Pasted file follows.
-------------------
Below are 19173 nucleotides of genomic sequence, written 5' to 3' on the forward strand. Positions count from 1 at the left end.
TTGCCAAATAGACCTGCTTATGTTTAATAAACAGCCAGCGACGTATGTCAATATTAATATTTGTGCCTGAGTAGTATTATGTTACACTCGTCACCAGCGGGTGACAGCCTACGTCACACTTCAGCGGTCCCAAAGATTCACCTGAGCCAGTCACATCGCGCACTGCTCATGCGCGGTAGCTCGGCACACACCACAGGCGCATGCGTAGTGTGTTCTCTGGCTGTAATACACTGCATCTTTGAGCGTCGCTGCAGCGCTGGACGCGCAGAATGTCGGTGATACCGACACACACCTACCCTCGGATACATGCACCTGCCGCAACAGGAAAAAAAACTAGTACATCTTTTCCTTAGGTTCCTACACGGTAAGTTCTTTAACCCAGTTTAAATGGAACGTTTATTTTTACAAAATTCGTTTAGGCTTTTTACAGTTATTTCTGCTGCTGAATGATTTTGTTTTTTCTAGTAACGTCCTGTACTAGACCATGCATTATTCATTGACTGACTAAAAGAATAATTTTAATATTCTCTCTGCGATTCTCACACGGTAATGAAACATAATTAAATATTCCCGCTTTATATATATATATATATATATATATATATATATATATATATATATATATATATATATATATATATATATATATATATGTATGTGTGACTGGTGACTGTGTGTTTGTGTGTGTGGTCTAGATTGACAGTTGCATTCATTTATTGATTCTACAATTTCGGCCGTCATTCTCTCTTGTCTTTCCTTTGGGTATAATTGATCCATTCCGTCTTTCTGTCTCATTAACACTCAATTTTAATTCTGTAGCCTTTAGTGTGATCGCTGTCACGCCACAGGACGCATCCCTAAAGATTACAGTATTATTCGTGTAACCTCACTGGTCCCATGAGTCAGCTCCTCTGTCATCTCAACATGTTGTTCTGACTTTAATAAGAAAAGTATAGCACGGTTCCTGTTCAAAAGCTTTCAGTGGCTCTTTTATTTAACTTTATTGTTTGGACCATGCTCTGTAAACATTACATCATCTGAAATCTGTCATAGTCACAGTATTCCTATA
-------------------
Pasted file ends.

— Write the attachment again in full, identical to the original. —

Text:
Below are 19173 nucleotides of genomic sequence, written 5' to 3' on the forward strand. Positions count from 1 at the left end.
TTGCCAAATAGACCTGCTTATGTTTAATAAACAGCCAGCGACGTATGTCAATATTAATATTTGTGCCTGAGTAGTATTATGTTACACTCGTCACCAGCGGGTGACAGCCTACGTCACACTTCAGCGGTCCCAAAGATTCACCTGAGCCAGTCACATCGCGCACTGCTCATGCGCGGTAGCTCGGCACACACCACAGGCGCATGCGTAGTGTGTTCTCTGGCTGTAATACACTGCATCTTTGAGCGTCGCTGCAGCGCTGGACGCGCAGAATGTCGGTGATACCGACACACACCTACCCTCGGATACATGCACCTGCCGCAACAGGAAAAAAAACTAGTACATCTTTTCCTTAGGTTCCTACACGGTAAGTTCTTTAACCCAGTTTAAATGGAACGTTTATTTTTACAAAATTCGTTTAGGCTTTTTACAGTTATTTCTGCTGCTGAATGATTTTGTTTTTTCTAGTAACGTCCTGTACTAGACCATGCATTATTCATTGACTGACTAAAAGAATAATTTTAATATTCTCTCTGCGATTCTCACACGGTAATGAAACATAATTAAATATTCCCGCTTTATATATATATATATATATATATATATATATATATATATATATATATATATATATATATATATATATATATATATATGTATGTGTGACTGGTGACTGTGTGTTTGTGTGTGTGGTCTAGATTGACAGTTGCATTCATTTATTGATTCTACAATTTCGGCCGTCATTCTCTCTTGTCTTTCCTTTGGGTATAATTGATCCATTCCGTCTTTCTGTCTCATTAACACTCAATTTTAATTCTGTAGCCTTTAGTGTGATCGCTGTCACGCCACAGGACGCATCCCTAAAGATTACAGTATTATTCGTGTAACCTCACTGGTCCCATGAGTCAGCTCCTCTGTCATCTCAACATGTTGTTCTGACTTTAATAAGAAAAGTATAGCACGGTTCCTGTTCAAAAGCTTTCAGTGGCTCTTTTATTTAACTTTATTGTTTGGACCATGCTCTGTAAACATTACATCATCTGAAATCTGTCATAGTCACAGTATTCCTATA